Notwithstanding my deep connection to Roubo benches I have come to see the Nicholson as a preferable option for many woodworkers.  It is exceedingly fast and easy to build, needing only a small table saw (or even a hand-held circular saw with a Speed Square for crosscutting and a rip fence on the saw base) , battery drill with a box of decking screws, and hand saw and hand plane of your choosing to make.

As (almost) always I began with clear southern yellow pine 2x12x24′ construction lumber selected from the inventory of Virginia Frame in Fishersville VA.  They gladly cut the 24-footers into 8-foot sections for me.  Once home I ripped then crosscut two of the boards in half for stock to fabricate the legs and the cross battens for the top boards to rest on.

The assembly itself was so straightforward I need not even discuss it in any detail.  With my drill, framing square and the decking screws it was up on its feet in no time.  I made the bench with a double apron on the front side in order to provide 3″ of thickness for holdfast holes.  I dimensioned the backing apron to be at the right height for the battens, and the off cut served as the support for the battens on the rear apron.  The double thickness of battens and top boards serves the same function of capturing the holdfasts.

With my 3/4″ hole drilling jig I can go back and put holes whenever and wherever I need them.  But for now it was just a basic, fully functional full-sized (8-foot) workbench that could last several generations of craftsmen.

All the “tricking out” features would come on the final bench of this part of the series, #18, Bob’s bench for gunsmithing.

(Truth in advertising — when I ramped up the production of Mel’s Wax over in my work space I purloined this workbench from the classroom, and last week I build another one to take its place.  So maybe this posting is about Opus 17 and Opus 19.)

Workbench Wednesday – #16 (2018) Full-Size Laminated Roubo, Part 2

With the top made and soon flattened it was time to turn my attentions to the legs, leg vise, and planning stop.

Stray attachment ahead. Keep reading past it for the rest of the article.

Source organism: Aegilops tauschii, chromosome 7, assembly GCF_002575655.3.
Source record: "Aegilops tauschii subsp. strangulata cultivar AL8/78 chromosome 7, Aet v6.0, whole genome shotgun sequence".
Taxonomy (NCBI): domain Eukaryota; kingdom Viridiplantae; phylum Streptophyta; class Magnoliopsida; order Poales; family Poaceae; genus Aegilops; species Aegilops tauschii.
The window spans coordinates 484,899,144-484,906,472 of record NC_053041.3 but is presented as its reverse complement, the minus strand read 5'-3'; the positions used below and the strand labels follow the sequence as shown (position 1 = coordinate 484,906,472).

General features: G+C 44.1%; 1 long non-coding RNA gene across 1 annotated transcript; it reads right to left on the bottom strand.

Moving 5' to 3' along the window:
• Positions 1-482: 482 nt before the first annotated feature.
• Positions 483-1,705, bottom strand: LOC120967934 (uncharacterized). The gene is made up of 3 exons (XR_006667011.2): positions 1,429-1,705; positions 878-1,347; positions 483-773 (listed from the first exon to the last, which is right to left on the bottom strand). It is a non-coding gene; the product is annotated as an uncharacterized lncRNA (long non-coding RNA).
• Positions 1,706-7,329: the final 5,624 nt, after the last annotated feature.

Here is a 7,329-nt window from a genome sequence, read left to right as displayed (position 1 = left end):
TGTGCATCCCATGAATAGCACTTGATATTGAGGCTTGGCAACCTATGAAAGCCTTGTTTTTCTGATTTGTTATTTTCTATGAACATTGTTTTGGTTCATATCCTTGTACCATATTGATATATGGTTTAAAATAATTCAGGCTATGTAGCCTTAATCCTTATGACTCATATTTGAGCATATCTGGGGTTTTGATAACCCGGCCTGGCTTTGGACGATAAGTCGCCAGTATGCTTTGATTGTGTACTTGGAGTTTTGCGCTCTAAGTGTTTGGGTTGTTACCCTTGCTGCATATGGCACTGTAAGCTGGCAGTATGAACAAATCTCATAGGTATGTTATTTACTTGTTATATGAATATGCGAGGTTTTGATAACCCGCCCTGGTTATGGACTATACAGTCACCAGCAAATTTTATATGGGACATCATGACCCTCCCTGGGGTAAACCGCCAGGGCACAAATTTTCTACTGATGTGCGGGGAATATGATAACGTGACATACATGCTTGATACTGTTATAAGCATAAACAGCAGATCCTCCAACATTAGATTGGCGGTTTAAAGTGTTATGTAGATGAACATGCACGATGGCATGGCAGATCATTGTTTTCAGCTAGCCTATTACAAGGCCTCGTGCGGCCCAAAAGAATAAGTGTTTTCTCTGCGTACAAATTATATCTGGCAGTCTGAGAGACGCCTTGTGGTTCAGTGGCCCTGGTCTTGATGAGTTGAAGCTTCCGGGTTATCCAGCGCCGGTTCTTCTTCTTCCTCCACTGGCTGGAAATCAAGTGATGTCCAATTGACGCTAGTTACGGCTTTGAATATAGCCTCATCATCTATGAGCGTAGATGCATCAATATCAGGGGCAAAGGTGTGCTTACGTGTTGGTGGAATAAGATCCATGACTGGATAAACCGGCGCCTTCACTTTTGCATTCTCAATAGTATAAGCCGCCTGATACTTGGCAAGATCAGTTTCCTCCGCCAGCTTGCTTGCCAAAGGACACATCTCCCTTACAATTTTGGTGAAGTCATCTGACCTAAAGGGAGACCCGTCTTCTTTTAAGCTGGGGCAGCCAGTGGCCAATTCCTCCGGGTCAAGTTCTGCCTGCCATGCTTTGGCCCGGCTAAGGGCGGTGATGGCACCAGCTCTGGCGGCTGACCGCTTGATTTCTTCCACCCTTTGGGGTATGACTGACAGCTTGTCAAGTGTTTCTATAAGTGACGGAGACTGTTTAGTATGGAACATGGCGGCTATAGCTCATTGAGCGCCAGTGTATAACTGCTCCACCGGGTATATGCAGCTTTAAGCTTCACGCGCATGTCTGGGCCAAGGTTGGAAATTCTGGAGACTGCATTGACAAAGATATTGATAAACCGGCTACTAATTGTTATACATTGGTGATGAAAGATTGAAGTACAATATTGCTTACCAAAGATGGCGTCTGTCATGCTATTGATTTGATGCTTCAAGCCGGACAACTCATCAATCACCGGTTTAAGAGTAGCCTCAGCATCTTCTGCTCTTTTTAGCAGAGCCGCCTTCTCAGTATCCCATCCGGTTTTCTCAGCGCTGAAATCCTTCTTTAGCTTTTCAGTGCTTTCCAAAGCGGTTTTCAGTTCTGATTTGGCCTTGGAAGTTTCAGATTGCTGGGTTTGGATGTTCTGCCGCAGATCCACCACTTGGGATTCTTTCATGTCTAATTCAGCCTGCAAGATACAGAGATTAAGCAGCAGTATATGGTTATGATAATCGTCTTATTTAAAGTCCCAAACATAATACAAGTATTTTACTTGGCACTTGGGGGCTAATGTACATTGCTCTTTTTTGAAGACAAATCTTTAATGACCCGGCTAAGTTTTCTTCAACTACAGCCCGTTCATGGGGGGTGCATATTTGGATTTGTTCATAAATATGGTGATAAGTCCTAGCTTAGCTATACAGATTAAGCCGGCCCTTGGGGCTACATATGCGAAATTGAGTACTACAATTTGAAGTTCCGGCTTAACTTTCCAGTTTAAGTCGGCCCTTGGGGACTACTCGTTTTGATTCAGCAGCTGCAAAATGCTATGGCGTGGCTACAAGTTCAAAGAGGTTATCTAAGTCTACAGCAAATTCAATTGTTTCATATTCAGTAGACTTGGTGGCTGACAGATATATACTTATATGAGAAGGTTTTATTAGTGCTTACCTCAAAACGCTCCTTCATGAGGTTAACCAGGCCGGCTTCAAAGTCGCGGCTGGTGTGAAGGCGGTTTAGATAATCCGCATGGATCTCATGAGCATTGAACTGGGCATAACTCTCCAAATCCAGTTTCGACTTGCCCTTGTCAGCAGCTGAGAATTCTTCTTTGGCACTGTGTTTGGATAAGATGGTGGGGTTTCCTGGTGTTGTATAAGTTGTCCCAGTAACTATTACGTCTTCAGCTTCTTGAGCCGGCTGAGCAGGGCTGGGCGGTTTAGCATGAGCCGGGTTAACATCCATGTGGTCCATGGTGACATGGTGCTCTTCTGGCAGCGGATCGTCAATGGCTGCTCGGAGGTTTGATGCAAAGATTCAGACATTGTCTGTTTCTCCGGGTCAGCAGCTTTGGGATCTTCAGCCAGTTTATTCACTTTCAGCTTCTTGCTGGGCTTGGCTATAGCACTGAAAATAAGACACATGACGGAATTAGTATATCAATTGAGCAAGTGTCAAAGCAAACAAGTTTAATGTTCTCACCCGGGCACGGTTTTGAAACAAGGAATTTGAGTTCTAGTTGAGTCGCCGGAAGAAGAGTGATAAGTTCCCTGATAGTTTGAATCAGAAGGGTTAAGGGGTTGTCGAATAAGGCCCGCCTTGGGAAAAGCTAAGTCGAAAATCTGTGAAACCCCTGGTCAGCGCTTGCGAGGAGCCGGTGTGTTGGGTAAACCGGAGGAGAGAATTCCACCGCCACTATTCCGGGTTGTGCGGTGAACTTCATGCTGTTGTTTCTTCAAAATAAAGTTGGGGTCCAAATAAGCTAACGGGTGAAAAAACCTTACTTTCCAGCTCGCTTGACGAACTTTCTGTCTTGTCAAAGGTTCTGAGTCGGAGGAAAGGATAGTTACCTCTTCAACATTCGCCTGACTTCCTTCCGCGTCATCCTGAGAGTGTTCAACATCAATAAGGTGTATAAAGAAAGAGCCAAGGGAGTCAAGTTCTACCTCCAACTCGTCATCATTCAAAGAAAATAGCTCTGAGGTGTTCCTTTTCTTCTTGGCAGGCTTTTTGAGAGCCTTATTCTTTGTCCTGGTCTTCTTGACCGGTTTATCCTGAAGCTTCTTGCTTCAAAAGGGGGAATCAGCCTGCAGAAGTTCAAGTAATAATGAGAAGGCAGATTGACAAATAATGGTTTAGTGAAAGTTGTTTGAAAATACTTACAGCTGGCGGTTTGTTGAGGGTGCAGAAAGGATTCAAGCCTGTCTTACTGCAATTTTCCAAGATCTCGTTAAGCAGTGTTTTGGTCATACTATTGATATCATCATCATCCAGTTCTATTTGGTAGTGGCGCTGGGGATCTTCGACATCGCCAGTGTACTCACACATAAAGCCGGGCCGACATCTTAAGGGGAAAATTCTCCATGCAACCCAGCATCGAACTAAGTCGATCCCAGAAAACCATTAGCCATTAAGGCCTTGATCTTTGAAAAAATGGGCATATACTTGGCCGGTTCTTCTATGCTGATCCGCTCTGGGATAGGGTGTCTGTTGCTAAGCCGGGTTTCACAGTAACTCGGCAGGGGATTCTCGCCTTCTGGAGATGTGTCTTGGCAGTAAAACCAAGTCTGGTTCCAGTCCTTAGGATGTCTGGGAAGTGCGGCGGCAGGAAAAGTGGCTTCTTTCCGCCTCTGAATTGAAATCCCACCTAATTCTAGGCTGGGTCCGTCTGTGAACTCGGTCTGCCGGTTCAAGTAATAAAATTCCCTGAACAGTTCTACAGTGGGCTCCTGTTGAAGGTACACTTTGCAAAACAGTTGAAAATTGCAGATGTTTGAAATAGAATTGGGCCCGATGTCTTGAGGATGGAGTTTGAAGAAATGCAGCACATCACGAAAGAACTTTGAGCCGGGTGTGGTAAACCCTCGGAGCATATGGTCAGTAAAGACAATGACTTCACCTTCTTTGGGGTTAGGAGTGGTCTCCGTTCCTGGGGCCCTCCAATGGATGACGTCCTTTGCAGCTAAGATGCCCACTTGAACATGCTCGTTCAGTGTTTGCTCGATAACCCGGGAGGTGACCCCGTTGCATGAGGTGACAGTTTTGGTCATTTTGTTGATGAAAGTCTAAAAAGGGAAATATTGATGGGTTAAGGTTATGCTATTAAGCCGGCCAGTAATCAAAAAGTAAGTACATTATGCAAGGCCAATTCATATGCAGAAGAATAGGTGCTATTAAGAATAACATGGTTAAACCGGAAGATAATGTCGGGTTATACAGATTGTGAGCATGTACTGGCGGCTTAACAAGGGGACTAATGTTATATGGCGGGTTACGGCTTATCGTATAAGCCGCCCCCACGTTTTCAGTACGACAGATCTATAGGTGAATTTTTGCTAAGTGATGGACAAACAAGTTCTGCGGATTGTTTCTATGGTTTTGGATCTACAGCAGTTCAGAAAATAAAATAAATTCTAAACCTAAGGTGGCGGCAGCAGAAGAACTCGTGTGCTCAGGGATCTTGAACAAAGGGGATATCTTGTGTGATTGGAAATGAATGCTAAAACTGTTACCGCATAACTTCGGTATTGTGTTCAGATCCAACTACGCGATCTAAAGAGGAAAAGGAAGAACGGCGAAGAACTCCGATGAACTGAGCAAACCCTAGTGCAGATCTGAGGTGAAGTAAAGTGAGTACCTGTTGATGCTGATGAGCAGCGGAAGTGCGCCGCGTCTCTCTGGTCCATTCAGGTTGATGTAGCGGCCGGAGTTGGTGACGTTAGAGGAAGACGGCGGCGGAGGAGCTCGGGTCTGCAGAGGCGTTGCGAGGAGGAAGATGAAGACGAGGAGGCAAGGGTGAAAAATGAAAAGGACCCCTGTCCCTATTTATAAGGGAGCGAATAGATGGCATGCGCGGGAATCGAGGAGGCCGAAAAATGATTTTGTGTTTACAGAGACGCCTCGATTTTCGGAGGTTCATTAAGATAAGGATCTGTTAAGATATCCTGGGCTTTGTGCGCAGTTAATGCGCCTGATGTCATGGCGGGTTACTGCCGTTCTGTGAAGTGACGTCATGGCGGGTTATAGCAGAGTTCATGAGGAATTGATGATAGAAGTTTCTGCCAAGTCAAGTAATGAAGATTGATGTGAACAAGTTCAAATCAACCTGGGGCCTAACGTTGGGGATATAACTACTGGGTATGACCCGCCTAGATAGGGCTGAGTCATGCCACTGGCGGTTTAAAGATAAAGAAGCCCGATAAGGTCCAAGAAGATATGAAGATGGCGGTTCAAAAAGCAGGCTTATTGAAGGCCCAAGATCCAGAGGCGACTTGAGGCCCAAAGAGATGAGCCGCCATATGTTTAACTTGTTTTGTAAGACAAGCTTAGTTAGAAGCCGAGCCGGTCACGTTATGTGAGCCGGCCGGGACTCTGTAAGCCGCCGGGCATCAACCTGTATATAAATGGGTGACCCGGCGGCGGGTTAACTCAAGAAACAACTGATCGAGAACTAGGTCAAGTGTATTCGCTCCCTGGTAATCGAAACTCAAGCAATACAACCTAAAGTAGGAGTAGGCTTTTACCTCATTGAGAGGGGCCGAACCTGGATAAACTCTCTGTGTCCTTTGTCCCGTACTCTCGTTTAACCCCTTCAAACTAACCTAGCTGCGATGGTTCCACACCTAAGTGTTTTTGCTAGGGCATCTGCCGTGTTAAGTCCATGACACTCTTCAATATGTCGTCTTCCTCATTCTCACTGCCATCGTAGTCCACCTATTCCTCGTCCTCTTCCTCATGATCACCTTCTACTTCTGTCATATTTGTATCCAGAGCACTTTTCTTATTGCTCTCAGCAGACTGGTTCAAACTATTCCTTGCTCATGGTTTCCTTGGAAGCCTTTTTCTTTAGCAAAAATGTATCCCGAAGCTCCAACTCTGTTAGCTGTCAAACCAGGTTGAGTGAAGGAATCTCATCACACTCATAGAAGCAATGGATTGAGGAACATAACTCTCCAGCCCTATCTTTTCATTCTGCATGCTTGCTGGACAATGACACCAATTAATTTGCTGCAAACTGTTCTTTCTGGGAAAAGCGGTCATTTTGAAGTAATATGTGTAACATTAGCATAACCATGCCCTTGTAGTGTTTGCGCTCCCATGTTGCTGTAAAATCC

I built the legs from the stock prepared and thicknessed the same as the top laminae to assure perfect fits of the leg joints.  The only real “craftsmanship” involved was cutting the dovetailed tenons on the face of the leg top.

For the leg vise I recycled an old wooden screw leg vise I had in my inventory, I often buy old wooden vise screws to keep around precisely for moments like these.  I inset the screw nut into the verso of the front left leg.

Before long the completed base was up on its feet, or in this case, upside-down on its feet, after first trimming the legs to length and removing the superfluous projecting center “tenon” from the bottom, an artifact of the original assembly concept.

The final task was to make and install a planing stop, which was itself a modified version of the traditional Roubo projecting stop.  I added a serrated-edge steel plate to the top of the stop to bite hard into the workpiece.

And with that the bench was complete, I think with about 40 hours of work in it.  It worked well for my presentation at Colonial Williamsburg, and now resides in the classroom of the barn.

With really only one more “looking backwards” workbench to showcase on Workbench Wednesdays, the feature will become even more irregular as it will occur only to chronicle new benches, of which there are four in the works.

Stay tuned

 

Workbench Wednesday – #15 (2017), part III; The “LC” Bench